A prominent theme of these psalms is God’s faithful provisions for his people. Whether they were helpless and hopeless (Psalm 105.12-14), or in direct rebellion to God (Psalm 106.7-8), God’s covenant promises constrain him to faithfulness. He will always make a way for his people to live in fellowship with him, even in the most hopeless circumstances (Ephesians 2.1-10). This sentiment is echoed by Paul in Romans 8.31-39: “I am sure that… nothing in all creation, will be able to separate us from the love of God in Christ…” This serves to demonstrate how seriously God takes his end of the covenant.
Having said that, we must see the effects of unfaithfulness on our part. When Israel forgot God’s faithfulness towards them, God was incited to anger (Psalm 106.40-42). Our God is a consuming fire (Hebrews 12.29), and we must not take his goodness for granted.
Although his work affects each person, we must see the collective nature of God’s plan. God’s covenant is with his people, not simply individuals. Although some stepped up who pleased God (106.23, 30), they were merely conduits of grace through which God preserved the nation. God’s plan has always been to have a people for his own possession who exist to the praise of his glory (Deuteronomy 7.6; Ephesians 1.3-14; 1 Peter 2.9-10). My personal salvation is not God’s ultimate plan. Instead, God’s wisdom is on display in the church, where the saved work together in love and harmony (Ephesians 4.15-16). May we be people who praise the faithfulness of God by serving our purpose in his body, to the praise of his glory.
“Save us, O LORD our God, and gather us from among the nations, that we may give thanks to your holy name and glory in your praise.” (Psalm 106.47)
BIBLE READING: Song of Solomon – An Introduction
The Song of Solomon is a somewhat cryptic story of love and romance. Written in poetic form, you might not immediately catch the implications of the compliments as they are extravagant and often bizarre to our Western ears. For example, “Your hair is like a flock of goats leaping down the slopes of Gilead. Your teeth are like a flock of shorn ewes that have come up from the washing…” (Song of Solomon 4.1-2)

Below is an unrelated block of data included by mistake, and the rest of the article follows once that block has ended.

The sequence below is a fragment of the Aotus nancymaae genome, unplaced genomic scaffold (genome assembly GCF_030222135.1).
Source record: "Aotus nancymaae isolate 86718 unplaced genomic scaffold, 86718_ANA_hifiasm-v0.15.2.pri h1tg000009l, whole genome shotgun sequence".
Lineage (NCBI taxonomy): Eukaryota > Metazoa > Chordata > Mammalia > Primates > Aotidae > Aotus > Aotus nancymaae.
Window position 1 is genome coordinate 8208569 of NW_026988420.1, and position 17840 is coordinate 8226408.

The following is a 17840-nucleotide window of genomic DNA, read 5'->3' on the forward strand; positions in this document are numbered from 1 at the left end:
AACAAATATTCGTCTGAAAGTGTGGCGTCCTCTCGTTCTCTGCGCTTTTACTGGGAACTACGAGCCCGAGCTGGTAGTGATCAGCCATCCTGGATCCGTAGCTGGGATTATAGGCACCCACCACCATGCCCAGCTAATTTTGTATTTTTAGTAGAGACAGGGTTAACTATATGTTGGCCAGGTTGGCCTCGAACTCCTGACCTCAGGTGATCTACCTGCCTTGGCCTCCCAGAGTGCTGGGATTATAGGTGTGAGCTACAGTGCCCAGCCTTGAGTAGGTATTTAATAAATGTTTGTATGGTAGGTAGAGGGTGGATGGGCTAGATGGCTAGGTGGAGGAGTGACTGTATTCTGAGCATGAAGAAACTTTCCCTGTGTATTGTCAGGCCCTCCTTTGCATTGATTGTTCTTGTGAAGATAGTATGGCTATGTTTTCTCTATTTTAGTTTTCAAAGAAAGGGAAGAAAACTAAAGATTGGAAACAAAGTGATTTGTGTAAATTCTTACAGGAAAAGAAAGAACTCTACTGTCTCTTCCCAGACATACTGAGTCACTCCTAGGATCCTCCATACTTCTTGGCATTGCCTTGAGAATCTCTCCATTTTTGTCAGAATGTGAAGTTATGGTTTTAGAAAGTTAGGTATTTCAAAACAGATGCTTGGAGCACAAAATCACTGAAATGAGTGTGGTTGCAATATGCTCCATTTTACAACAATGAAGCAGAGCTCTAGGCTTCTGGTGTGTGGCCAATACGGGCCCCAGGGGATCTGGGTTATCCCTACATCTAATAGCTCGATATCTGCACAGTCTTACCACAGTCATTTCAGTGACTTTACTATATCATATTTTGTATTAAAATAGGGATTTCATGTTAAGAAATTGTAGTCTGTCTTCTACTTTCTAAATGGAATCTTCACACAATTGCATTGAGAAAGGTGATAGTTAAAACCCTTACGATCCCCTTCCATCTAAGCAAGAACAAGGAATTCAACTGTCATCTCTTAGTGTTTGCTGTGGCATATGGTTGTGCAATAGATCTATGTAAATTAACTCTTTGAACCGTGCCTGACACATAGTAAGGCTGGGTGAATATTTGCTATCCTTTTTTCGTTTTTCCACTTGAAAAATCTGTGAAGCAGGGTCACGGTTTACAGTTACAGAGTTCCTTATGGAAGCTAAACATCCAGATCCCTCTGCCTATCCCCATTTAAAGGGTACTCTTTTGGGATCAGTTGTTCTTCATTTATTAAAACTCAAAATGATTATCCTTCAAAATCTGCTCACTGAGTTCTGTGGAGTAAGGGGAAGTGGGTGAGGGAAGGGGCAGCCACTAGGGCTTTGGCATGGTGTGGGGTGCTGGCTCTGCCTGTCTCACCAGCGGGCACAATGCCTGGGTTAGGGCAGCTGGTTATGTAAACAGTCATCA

It is helpful to remember that the comparisons are figurative rather than literal, and what the person has in common with what he or she is compared with is a certain quality, usually the quality of excellence, or of being the best of its kind.
Having said that, this song is a vivacious story of human desire, love, marriage, and intimacy. It should be read and interpreted in this context. In many Christian circles, such terminology and themes are avoided altogether and seen as taboo. Yet gender, marriage, and human sexuality are all designed by God. These things should be seen as gifts and it is Godly to desire what God has created. The problem is not sexuality, but human sin and perversion. To properly enjoy what God has given, we must desire these gifts within the boundaries that God has set. The Song of Solomon helps us set the boundaries for these things to properly be enjoyed. Although this song is primarily a love story between a groom and his bride, the gospel will clearly be displayed. Jesus is a better groom, and we are His bride (Ephesians 5:29). All Scripture is ultimately about Jesus and we will see His pursuit of His people through this epic song of love (John 5:39).
There are two important points we can learn from this song of Solomon: